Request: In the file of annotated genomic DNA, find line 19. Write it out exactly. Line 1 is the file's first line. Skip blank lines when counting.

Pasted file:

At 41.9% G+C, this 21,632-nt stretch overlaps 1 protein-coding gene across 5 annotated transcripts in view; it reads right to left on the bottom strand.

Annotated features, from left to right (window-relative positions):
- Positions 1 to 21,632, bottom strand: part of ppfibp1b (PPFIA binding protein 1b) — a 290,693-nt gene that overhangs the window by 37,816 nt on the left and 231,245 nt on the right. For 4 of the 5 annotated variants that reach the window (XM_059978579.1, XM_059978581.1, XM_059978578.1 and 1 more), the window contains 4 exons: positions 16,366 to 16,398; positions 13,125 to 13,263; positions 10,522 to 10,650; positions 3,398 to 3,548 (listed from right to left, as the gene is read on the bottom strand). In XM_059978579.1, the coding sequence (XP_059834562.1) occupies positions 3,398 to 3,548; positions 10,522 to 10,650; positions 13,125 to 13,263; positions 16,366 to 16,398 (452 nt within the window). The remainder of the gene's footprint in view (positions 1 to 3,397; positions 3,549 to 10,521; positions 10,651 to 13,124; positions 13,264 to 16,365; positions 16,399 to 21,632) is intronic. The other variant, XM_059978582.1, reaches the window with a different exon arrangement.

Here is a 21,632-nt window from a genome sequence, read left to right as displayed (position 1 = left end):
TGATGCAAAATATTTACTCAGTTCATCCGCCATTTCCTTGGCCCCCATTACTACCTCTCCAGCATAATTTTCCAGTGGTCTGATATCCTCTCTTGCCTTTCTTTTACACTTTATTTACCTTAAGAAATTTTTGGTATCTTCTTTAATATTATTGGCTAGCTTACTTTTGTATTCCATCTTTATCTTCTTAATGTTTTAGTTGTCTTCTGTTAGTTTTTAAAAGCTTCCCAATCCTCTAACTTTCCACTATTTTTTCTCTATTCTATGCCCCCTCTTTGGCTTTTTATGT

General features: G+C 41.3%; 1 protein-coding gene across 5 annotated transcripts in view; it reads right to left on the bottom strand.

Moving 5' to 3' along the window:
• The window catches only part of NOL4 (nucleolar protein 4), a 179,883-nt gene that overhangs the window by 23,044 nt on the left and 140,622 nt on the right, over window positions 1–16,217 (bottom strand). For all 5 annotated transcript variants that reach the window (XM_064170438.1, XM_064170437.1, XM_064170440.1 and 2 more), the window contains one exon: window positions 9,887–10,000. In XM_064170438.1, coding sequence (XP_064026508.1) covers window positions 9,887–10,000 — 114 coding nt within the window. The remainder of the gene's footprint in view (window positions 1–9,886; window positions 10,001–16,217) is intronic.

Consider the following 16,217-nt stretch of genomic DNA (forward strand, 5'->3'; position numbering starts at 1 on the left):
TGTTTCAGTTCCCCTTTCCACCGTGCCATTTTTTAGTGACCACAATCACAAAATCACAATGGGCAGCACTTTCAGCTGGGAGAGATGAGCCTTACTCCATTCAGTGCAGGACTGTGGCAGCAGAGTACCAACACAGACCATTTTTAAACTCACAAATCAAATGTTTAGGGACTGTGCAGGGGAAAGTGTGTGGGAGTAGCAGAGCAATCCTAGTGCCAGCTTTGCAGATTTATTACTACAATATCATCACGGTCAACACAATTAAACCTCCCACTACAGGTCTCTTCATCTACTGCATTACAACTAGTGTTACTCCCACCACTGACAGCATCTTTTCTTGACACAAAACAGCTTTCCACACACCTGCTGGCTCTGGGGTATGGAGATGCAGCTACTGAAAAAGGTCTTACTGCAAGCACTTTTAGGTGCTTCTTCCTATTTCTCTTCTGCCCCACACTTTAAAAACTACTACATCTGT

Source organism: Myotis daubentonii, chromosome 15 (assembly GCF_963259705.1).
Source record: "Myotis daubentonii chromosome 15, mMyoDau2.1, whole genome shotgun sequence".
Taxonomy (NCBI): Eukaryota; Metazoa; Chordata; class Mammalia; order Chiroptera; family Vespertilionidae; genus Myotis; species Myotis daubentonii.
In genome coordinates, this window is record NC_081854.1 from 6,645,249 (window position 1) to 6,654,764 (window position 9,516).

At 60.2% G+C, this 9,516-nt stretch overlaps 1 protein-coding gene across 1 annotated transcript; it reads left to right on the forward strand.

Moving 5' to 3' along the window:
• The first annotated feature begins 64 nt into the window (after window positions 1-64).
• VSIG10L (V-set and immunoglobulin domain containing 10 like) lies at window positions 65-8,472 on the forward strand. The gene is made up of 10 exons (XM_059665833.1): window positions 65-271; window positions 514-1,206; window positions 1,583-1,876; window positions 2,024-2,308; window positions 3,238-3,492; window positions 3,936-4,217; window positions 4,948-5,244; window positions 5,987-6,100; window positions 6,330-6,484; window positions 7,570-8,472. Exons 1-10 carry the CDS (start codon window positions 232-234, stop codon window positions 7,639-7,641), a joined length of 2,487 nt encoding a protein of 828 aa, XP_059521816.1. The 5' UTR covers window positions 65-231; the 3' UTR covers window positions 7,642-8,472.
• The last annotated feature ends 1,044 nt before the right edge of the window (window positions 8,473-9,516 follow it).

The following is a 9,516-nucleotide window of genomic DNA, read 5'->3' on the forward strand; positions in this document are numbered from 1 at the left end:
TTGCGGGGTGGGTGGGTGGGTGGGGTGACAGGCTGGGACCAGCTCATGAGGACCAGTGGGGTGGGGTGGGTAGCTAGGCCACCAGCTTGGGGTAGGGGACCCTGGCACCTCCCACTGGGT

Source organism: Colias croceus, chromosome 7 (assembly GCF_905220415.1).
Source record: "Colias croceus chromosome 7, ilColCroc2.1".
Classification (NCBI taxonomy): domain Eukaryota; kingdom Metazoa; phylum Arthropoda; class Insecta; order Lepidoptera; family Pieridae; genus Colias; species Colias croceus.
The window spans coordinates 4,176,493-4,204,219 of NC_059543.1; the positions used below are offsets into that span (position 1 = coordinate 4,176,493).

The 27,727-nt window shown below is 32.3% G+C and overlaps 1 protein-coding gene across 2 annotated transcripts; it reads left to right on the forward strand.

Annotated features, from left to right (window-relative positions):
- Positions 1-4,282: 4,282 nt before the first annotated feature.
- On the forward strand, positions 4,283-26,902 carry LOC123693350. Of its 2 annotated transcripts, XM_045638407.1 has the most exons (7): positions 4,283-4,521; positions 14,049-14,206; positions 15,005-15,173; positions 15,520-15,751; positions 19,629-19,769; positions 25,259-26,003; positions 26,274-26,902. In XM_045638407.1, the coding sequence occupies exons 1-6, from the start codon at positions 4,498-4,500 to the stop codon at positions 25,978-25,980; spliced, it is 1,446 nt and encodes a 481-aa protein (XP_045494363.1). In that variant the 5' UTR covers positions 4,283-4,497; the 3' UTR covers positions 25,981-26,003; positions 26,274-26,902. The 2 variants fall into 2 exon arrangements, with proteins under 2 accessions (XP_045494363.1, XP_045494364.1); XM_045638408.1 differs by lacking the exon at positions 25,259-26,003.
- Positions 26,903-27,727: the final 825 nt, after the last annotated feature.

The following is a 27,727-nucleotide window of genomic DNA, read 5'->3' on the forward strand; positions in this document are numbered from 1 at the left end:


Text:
• The last annotated feature ends 1,044 nt before the right edge of the window (window positions 8,473-9,516 follow it).